There have been reports from various agencies including INGOs and technical agencies like IFPRI about the on the ground situation with respect to the impact of COVID-19 on the well-being of people living in rural areas. All of them point towards precarity and vulnerability of rural livelihoods. A rapid assessment on impact of COVID-19, conducted in the month of May 2020, in the townships of Mandalay, Chin and Ayerawaddy by the FAO partner project (SLM-GEF) identify that agricultural credit is critical for many farmers in order to resume their farming operations. Indebtedness is already high for the vast majority of farmers even before COVID-19, and the pandemic had exacerbated the need for additional cash for farming and household consumption as the repayment burden prevents them from accessing loans or increases the cost of borrowing. Uneven presence of micro finance institutions and banks also makes it difficult for farmers to take institutional credit and their reliance on informal finance means incurring high costs of borrowing with interest rates ranging from 28% to 120% per annum. All these reflect the vulnerability that farmers face in terms of agricultural operations in the aftermath of the pandemic.

A rapid assessment study showed that more than 80% of household in study villages subjectively anticipated that the community may need relief food, cash assistance, livestock, and emergency agriculture assistance in one to three month’s time if COVID-19 situation continues. Job losses due to restriction of movement, absence of markets are also found to be factors affecting the income sources for farmers and agriculture labour households.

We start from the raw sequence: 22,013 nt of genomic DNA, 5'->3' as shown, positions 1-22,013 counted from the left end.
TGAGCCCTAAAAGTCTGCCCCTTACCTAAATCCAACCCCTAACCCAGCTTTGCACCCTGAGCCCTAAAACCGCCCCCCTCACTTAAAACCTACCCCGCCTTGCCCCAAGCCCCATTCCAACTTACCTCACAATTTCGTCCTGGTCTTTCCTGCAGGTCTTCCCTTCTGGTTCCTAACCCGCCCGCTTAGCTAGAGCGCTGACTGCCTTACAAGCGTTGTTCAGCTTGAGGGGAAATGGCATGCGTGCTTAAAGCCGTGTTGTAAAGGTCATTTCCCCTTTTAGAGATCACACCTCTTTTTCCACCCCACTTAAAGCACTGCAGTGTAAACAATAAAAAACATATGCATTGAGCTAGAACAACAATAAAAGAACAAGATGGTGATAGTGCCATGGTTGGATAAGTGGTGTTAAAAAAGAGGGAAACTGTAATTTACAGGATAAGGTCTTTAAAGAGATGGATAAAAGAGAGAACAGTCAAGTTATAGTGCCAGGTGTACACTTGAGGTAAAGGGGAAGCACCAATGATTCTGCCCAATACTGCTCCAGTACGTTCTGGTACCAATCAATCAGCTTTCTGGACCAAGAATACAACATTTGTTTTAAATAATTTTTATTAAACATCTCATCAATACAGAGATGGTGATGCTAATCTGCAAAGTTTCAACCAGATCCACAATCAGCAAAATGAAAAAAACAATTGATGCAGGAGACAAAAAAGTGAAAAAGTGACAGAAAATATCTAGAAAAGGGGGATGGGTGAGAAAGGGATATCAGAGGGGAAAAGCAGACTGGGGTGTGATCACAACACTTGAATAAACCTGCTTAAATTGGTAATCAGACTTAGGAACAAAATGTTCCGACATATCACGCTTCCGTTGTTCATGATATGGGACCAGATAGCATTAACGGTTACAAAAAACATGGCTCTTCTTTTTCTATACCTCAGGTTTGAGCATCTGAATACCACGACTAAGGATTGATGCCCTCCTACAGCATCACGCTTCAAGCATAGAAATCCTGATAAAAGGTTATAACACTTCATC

About thirty per cent of households reported having food shortages. A safety net in terms of social protection, cash for work, and nutrition security for children through school meals programme are some of the interventions that can help small farmers and agriculture labour families.

Yet another assessment by FAO partner Fishadapt among fisher communities of Ayerawaddy, Rakhine and Yangon has identified that 23 per cent of households surveyed reported food shortages during the months of April-May 2020. About 64% reported a decline in the market prices of fish. Unemployment among fisher communities was reported to the extent of seventy per cent. In Ayeyarwaddy 50% of the communities reported difficulties with transporting fish catches (17%) and gaining access to markets (33%), in Yangon region 40% of communities reported difficulties with transportation and 10% with market access and a further 10% reported they were unable to fish regularly. However in this study government assistance appear to have reached to about 75 per cent of communities studied which reflects the unevenness of relief distribution. Both the studies point out that strengthening agriculture and fisheries investments in production and marketing supply chains is one of the surest ways to address food insecurity at the local level.

FAO’s Regional Assessment